My friend asked me yesterday how my novel is coming.
I told her it’s on hold, with what I hope sounded like breezy nonchalance. It is on hold. For babies, and paid work, and launching the new Digging Deep site (any day now – so excited), the passion project is languishing.
I think about it all the time. I even dream about it. Now and then I even have a great idea that I quickly jot in my notebook, but as for actually writing a word, it hasn’t happened since we moved into our temporary digs here in San Francisco.
All I can say is that I miss it, and I can’t wait to get back to it.
In more exciting news, I’ve almost lost the baby weight! I bought a new pair of jeans at H&M yesterday and I’m feeling sassy for the first time in while. Fun.
Two weeks ago I blogged about officially being a member of the National Writer’s Union
Well BLAH to me. My card arrived today in the mail!
Here’s a not-so-good photo of it that I took with my iPhone.
As a part of my freelance work (which has been mostly writing website content and other marketing material), I’ve recently begun ghost writing social media campaigns. I was reluctant to get into it, because I see myself as a writer, not a professional tweeter, but I have to say I’m really loving it.
I’m thinking of expanding my self-promotion on this front by revising my website with a new page to advertise my services, but to do that I feel I need to be able to quantify what a good social media campaign does for a client. Right now the vibe I get out there in the business world is that companies feel they need a social media presence because they “just do.” A lot of them, however, don’t want to deal with stepping into this new way of promoting their endeavors. It seems that most of them are much happier to pay someone to manage it for them.
So my challenge is to make a good argument as to why they need me. More than “just because.” And I think I’ve discovered a new tool I can use to support my personal pitch. I recently signed up for Hootsuite to streamline all the Twitter and Facebook accounts I manage, and they have a function where you can create a report about how many people click through to your site as a result of your Tweets/posts. If I can create a few of these (using my current clients, anonymously of course) I can at least argue that my work brings eyeballs to a website.
The question then becomes: how do I quantify increased profits resulting from that increased web traffic, particularly when dealing in service industries, not online retailers. I need to do more research on this. It’s something I’m very curious about. If anyone out there know a good source for info on this, tweet me.
As I mentioned, I went down to the WordCamp conference in Orange County last week, which meant leaving the kids and hubby for two nights.
Aside from the fact that time away from the baby is kind of tough while nursing (for the uninitiated I won’t go into the details of breast pumping, but the moms out there who’ve used one know what I’m talking about when I say UHG), I was really looking forward to a little time away.
Grown up time. Nobody crying, needing my attention, or spilling anything. Every mom should get the occasional day or two off, and I was really enjoying it, but it’s so bitter sweet these days.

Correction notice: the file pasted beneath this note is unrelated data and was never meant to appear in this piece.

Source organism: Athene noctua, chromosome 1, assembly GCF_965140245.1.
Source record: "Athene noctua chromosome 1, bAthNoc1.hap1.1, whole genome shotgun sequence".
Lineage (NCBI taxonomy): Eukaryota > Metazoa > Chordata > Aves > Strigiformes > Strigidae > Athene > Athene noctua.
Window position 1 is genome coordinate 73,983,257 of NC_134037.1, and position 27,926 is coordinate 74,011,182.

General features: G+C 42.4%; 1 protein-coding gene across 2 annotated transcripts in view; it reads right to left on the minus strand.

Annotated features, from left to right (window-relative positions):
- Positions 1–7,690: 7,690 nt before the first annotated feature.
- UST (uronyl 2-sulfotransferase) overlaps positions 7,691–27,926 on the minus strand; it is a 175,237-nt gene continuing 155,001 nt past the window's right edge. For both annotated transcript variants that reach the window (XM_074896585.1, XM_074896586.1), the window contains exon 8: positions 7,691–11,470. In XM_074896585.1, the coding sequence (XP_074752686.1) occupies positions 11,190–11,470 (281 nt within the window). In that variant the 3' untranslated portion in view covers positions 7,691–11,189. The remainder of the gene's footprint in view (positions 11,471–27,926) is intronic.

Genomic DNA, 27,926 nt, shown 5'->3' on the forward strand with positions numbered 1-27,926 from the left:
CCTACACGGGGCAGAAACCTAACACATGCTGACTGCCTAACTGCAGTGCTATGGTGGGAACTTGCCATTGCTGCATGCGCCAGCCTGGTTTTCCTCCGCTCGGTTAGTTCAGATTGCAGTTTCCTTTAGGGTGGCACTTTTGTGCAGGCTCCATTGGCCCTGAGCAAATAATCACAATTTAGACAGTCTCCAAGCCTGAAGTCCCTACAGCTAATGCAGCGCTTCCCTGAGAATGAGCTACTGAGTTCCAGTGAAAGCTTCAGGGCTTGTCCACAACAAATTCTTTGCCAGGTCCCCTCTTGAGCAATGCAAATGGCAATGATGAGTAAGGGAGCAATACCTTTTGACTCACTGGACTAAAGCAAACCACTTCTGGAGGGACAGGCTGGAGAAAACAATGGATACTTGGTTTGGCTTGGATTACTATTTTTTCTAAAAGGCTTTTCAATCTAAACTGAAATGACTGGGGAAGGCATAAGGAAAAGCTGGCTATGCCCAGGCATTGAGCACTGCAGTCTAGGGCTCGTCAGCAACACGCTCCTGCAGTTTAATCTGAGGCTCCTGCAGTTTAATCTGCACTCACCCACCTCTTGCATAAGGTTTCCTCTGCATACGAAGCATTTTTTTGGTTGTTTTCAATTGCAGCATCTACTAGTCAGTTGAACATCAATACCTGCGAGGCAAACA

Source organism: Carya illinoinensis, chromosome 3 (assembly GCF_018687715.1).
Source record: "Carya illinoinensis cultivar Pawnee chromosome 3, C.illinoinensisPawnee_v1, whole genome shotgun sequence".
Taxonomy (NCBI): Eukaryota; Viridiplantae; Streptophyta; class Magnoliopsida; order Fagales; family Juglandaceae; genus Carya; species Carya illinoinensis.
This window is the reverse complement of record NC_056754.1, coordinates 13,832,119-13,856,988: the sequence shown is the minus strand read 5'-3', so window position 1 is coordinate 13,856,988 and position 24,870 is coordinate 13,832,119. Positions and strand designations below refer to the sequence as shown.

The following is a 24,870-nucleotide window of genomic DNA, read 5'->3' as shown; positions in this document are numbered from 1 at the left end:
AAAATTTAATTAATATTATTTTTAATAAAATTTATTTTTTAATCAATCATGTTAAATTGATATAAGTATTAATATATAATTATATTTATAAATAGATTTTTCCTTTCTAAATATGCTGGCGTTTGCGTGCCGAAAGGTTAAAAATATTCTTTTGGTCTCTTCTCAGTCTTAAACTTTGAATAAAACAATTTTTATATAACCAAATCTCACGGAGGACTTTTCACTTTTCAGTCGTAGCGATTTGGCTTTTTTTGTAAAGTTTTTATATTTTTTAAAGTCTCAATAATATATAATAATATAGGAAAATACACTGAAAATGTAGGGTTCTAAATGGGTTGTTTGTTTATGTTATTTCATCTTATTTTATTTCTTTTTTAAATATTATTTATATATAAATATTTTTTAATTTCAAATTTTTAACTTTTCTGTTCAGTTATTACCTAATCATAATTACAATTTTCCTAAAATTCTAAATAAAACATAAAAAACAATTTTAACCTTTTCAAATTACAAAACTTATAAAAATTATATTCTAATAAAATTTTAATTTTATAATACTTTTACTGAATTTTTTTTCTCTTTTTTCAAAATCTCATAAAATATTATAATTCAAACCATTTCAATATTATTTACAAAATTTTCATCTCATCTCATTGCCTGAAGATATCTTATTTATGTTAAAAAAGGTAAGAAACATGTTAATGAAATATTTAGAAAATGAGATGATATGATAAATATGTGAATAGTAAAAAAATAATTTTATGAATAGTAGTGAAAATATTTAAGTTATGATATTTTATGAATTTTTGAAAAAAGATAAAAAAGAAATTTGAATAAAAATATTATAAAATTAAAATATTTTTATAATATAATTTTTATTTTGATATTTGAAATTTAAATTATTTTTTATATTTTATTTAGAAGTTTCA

I sped through security with my roll-aboard, took my time in the little stall of the bathroom without worrying my daughter was making a break for it, and even had a beer with my refrigerator sushi, because, hey, I wasn’t nursing any time soon. But within the hour I actually began missing my little Cling-ons.
It was a strange, visceral longing. I didn’t actually miss parenting, per se. Parenting is ridiculously hard most of the time. What I missed was the feeling of my family. My daughter’s blond fro tickling my face, curling up next to my guy at night, the way my baby nuzzles his nose into the crook of my neck right after he spits up all down the back of my shirt. These were the things I missed. The physical sensations of being close to the people I love. The longing just kind of hovered in my mind. Not overwhelming, just kind of always there.
Well, for better or worse, it was only a two day trip. I kept thoughts of those three precious souls in my heart, and let the rest of my body just relax for about 30 hours. It’s true what they say – absence does make the heart grow fonder.
Forget everything I said about how easy it is to spend the days with the kids and write at night. That worked for about two weeks. The fact is, business is done during business hours. Sometimes there’s just no getting around that. What’s more, working at night means I get a lot less sleep than I’m used to, which, when I’m trying to keep up with the kids all day, is a serious detriment.
So I’m back to feeling stressed about trying to keep my own career moving forward while supporting my guy in his filmmaking work. Don’t get me wrong, I’m happy to do it. Daniel worked two jobs for two years while I got my masters degree. I am thrilled that the tables have turned and I can now support him in what he wants to do, but it is challenging.
In looking for things that could be cut, to make my life easier, this blog keeps raising it’s little hand, but the fact is I really like writing this blog. Still, we’re about to launch the Digging Deep Campaign website which will require some blogging, and the time may come that something has to go.
It’s a continual work in progress, this life/family/career. I just have to figure it out as I go along.
ps – I’m hoping to blog a little more about the film soon. I just need to pick Daniel’s brain a bit. They don’t start shooting until June 5. All I’ve heard recently is that the production office got a kick-ass espresso machine. Color me jealous.